Questions From Readers
● Simeon, a reverent man in Jerusalem, referred to Jesus as God’s “means of saving” and “a light.” He also said that Jesus was “laid for the fall and the rising again of many in Israel.” To Mary, Simeon further said, “yes, a long sword will be run through the soul of you yourself.” (Luke 2:29-35) What did Simeon mean?—C.R., Scotland.
By means of the holy spirit it had been divinely revealed to Simeon “that he would not see death before he had seen the Christ of Jehovah.” (Luke 2:26) When he was an old man, Simeon realized the fulfillment of that promise. Being moved by the holy spirit, he came to the temple on the very day that Joseph and Mary brought Jesus there in compliance with God’s law. (Luke 2:22-24; Lev. 12:1-8) It was then that Simeon took the child into his arms, blessed God and declared: “Now, Sovereign Lord [Jehovah], you are letting your slave go free [into death] in peace according to your declaration; because my eyes have seen your means of saving that you have made ready in the sight of all the peoples, a light for removing the veil from the nations and a glory of your people Israel.”—Luke 2:29-32.
By these words Simeon foretold that Jehovah would provide salvation for mankind through Jesus, that he was indeed God’s “means of saving.” This one would also be “a light” for removing from the nations the veil of spiritual darkness, and he would be “a glory of [God’s] people Israel.” As a result of Christ’s ministry, people of Naphtali and Zebulun, in the region of Galilee, for example, saw “a great light,” in fulfillment of Isaiah 9:1, 2. (Matt. 4:13-16) Interesting, too, is the fact that Jesus Christ himself declared: “I am the light of the world. He that follows me will by no means walk in darkness, but will possess the light of life.”—John 8:12; Isa. 42:6; 49:6.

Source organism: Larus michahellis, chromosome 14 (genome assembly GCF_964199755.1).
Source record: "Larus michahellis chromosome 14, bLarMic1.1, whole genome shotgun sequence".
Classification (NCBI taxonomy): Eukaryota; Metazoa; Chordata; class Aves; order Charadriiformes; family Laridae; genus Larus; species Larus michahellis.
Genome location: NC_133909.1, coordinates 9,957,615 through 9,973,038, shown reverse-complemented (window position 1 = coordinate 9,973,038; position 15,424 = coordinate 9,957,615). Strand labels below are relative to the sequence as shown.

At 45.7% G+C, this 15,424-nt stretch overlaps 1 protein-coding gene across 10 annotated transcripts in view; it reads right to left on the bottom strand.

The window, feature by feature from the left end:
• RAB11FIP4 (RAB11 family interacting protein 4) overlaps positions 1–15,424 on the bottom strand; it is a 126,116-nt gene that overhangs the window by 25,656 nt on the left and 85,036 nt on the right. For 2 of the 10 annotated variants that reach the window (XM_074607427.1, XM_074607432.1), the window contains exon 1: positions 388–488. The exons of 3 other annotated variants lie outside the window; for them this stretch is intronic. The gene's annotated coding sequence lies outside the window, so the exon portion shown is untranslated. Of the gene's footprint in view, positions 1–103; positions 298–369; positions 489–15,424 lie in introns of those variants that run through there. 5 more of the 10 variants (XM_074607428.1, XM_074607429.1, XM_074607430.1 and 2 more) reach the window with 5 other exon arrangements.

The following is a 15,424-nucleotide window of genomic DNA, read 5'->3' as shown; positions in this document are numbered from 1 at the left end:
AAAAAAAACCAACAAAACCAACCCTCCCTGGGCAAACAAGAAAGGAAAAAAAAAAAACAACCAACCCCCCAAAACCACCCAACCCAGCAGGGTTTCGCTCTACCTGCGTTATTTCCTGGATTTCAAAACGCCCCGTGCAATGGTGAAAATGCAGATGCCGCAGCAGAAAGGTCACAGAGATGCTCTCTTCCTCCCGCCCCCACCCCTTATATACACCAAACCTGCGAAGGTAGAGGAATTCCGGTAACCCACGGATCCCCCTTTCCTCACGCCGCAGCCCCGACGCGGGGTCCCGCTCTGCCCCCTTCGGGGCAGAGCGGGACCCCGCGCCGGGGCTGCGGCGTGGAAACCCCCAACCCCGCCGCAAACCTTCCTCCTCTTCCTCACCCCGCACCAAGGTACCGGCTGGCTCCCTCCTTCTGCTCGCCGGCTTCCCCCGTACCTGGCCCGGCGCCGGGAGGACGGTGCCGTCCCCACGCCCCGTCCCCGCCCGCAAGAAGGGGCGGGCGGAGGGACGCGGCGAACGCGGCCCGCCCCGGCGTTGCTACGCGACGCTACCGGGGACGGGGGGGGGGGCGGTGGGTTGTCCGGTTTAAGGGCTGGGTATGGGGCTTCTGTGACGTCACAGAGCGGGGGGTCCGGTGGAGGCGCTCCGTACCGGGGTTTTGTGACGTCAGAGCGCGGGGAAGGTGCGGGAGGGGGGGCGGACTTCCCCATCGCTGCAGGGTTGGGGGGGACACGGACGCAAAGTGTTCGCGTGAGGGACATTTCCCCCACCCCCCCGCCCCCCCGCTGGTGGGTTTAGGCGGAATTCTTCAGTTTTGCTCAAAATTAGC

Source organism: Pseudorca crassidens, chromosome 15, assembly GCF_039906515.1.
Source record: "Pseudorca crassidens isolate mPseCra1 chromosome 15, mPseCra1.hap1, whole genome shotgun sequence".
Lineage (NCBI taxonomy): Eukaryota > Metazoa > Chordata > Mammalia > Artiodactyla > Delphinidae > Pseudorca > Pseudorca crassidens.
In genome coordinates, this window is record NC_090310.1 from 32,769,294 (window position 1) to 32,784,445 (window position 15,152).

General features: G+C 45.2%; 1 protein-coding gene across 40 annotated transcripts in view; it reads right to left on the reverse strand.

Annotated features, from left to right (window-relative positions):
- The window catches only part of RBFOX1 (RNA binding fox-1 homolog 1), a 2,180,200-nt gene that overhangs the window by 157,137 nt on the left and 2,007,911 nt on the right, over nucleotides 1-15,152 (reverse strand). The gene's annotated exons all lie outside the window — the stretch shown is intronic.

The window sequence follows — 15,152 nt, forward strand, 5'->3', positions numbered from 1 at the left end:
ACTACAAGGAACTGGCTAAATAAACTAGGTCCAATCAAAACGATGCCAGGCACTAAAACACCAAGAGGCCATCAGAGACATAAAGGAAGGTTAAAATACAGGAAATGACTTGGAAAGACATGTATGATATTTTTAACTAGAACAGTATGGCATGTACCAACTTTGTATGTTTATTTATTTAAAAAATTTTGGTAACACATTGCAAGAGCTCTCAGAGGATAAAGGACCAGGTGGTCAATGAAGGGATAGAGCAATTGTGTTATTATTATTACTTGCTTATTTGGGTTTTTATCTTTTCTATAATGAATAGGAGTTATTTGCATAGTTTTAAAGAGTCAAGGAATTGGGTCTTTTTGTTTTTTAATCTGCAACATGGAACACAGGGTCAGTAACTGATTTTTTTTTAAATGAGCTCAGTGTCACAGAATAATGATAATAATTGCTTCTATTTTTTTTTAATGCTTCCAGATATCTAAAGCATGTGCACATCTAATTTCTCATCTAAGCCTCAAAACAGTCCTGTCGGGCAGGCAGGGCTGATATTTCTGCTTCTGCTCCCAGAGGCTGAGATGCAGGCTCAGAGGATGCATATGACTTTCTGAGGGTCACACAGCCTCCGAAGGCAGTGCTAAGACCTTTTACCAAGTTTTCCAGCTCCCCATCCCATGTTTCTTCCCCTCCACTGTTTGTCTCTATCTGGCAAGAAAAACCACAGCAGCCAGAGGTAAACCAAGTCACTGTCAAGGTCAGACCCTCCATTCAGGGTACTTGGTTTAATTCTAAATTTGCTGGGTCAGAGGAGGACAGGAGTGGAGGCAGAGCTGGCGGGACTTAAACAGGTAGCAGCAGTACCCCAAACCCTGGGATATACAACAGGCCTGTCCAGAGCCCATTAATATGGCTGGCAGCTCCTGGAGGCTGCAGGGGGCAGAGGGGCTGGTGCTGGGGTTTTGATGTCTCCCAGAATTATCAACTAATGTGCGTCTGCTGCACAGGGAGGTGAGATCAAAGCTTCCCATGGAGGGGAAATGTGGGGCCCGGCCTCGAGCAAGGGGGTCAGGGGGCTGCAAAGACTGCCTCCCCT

However, Simeon also declared: “Look! This one is laid for the fall and the rising again of many in Israel and for a sign to be talked against . . . in order that the reasonings of many hearts may be uncovered.” (Luke 2:34, 35) These words indicated that some would accept Christ and be lifted up from their already fallen state, whereas others would reject him; they would stumble over him and fall. Jesus did indeed prove to be a stone of stumbling to many Jews. (Rom. 9:30-33; Isa. 8:14; 28:16) Simeon’s words do not mean that individual Israelites would experience both things, first fall in unbelief and then rise in belief, accepting Jesus Christ. Simeon was talking about the final outcome of matters. While reactions to Jesus Christ varied with different individuals, surely in connection with him the reasonings of many hearts were uncovered, leading to God’s judgment toward them, for good or for bad.
With reference to Mary, Simeon said: “Yes, a long sword will be run through the soul of you yourself.” The sword mentioned here is not literal. There is no Scriptural indication that Mary had an actual sword run through her. But what Simeon said did indicate that one day Jesus’ mother would be smitten with sorrow. The rejection of Jesus Christ by many Jews must surely have distressed her. But she certainly experienced poignant grief when she saw her son dying upon the torture stake.